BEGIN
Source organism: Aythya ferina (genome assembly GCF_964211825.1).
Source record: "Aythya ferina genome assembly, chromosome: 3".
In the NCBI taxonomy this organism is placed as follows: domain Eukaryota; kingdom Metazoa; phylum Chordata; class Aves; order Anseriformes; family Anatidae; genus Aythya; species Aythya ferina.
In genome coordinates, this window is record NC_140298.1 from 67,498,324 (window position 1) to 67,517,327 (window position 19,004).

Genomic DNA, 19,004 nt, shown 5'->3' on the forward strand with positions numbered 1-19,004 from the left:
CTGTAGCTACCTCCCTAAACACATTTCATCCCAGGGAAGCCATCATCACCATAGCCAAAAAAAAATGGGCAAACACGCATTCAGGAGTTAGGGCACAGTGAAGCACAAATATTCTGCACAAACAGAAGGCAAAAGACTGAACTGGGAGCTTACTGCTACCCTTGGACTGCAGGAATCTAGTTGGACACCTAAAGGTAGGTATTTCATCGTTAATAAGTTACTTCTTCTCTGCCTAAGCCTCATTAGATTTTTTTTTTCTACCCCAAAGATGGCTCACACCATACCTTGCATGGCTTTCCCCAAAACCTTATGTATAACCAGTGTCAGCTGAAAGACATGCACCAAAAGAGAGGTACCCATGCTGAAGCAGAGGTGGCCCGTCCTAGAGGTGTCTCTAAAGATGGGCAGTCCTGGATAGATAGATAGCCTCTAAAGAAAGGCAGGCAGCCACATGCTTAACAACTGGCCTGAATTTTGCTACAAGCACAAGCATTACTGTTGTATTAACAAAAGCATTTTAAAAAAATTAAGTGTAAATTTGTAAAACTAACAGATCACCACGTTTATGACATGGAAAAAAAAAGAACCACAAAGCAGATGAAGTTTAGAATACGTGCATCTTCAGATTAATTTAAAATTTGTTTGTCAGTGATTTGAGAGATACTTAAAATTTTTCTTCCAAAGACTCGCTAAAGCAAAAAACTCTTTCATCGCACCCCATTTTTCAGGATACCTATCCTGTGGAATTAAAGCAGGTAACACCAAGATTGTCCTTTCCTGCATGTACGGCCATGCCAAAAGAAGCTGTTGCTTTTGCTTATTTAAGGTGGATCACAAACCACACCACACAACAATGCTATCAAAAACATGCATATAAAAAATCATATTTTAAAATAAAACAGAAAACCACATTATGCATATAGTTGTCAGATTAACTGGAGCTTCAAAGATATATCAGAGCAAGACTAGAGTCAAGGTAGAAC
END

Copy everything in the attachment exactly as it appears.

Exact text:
Source organism: Aythya ferina (genome assembly GCF_964211825.1).
Source record: "Aythya ferina genome assembly, chromosome: 3".
In the NCBI taxonomy this organism is placed as follows: domain Eukaryota; kingdom Metazoa; phylum Chordata; class Aves; order Anseriformes; family Anatidae; genus Aythya; species Aythya ferina.
In genome coordinates, this window is record NC_140298.1 from 67,498,324 (window position 1) to 67,517,327 (window position 19,004).

Genomic DNA, 19,004 nt, shown 5'->3' on the forward strand with positions numbered 1-19,004 from the left:
CTGTAGCTACCTCCCTAAACACATTTCATCCCAGGGAAGCCATCATCACCATAGCCAAAAAAAAATGGGCAAACACGCATTCAGGAGTTAGGGCACAGTGAAGCACAAATATTCTGCACAAACAGAAGGCAAAAGACTGAACTGGGAGCTTACTGCTACCCTTGGACTGCAGGAATCTAGTTGGACACCTAAAGGTAGGTATTTCATCGTTAATAAGTTACTTCTTCTCTGCCTAAGCCTCATTAGATTTTTTTTTTCTACCCCAAAGATGGCTCACACCATACCTTGCATGGCTTTCCCCAAAACCTTATGTATAACCAGTGTCAGCTGAAAGACATGCACCAAAAGAGAGGTACCCATGCTGAAGCAGAGGTGGCCCGTCCTAGAGGTGTCTCTAAAGATGGGCAGTCCTGGATAGATAGATAGCCTCTAAAGAAAGGCAGGCAGCCACATGCTTAACAACTGGCCTGAATTTTGCTACAAGCACAAGCATTACTGTTGTATTAACAAAAGCATTTTAAAAAAATTAAGTGTAAATTTGTAAAACTAACAGATCACCACGTTTATGACATGGAAAAAAAAAGAACCACAAAGCAGATGAAGTTTAGAATACGTGCATCTTCAGATTAATTTAAAATTTGTTTGTCAGTGATTTGAGAGATACTTAAAATTTTTCTTCCAAAGACTCGCTAAAGCAAAAAACTCTTTCATCGCACCCCATTTTTCAGGATACCTATCCTGTGGAATTAAAGCAGGTAACACCAAGATTGTCCTTTCCTGCATGTACGGCCATGCCAAAAGAAGCTGTTGCTTTTGCTTATTTAAGGTGGATCACAAACCACACCACACAACAATGCTATCAAAAACATGCATATAAAAAATCATATTTTAAAATAAAACAGAAAACCACATTATGCATATAGTTGTCAGATTAACTGGAGCTTCAAAGATATATCAGAGCAAGACTAGAGTCAAGGTAGAAC